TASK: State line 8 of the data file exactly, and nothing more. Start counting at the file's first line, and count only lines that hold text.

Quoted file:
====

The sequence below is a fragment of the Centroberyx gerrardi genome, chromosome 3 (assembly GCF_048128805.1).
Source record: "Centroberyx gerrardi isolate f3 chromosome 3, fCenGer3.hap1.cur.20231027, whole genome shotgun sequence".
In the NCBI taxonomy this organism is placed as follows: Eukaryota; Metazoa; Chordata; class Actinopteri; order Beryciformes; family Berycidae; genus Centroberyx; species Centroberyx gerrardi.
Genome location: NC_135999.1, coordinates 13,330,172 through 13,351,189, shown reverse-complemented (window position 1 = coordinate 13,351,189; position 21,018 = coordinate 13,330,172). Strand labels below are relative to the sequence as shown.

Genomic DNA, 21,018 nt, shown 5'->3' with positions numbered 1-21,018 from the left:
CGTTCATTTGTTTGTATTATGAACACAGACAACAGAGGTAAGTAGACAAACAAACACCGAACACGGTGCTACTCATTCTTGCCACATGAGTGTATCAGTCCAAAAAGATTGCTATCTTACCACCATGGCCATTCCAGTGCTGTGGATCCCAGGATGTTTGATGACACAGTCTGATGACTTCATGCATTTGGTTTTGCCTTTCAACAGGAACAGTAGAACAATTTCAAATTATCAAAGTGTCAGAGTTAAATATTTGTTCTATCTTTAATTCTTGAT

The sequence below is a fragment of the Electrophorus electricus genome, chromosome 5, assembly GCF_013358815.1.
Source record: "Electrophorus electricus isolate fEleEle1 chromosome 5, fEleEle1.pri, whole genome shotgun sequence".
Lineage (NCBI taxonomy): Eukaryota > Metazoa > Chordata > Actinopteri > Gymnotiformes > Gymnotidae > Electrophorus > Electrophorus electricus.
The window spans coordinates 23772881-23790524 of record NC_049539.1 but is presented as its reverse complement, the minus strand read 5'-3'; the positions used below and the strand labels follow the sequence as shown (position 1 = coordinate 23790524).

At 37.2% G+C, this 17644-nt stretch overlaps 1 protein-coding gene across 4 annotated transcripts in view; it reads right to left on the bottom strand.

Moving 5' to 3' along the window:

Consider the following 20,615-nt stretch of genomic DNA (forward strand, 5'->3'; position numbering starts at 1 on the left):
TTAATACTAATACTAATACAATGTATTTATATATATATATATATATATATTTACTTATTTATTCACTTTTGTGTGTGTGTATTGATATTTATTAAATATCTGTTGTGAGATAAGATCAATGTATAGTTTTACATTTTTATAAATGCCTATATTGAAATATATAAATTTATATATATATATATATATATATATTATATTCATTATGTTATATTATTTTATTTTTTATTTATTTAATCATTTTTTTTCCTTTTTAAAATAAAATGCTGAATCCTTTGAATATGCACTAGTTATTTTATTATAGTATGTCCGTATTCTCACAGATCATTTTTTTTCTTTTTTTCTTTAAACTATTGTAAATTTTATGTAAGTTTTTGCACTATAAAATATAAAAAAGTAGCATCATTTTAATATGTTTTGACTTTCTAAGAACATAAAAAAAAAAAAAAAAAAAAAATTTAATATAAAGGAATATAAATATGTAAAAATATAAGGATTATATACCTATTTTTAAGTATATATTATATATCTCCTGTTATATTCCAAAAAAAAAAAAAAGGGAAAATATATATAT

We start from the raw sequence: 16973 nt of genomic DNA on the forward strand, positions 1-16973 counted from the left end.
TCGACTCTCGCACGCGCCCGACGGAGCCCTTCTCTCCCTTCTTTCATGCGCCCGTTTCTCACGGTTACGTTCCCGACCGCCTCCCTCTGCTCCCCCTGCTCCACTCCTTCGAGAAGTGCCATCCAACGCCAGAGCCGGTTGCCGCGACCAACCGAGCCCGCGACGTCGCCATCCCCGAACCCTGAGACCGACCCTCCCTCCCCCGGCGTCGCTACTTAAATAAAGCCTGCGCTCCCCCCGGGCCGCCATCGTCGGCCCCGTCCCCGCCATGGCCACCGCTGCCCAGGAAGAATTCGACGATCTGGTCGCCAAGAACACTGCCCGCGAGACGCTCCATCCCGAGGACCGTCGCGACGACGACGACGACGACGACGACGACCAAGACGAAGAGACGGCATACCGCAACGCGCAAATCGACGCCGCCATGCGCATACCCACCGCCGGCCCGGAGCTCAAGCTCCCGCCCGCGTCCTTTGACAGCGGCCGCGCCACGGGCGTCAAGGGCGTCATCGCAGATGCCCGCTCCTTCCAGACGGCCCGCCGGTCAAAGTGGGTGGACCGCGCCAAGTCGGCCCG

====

Source record: "Electrophorus electricus isolate fEleEle1 chromosome 5, fEleEle1.pri, whole genome shotgun sequence".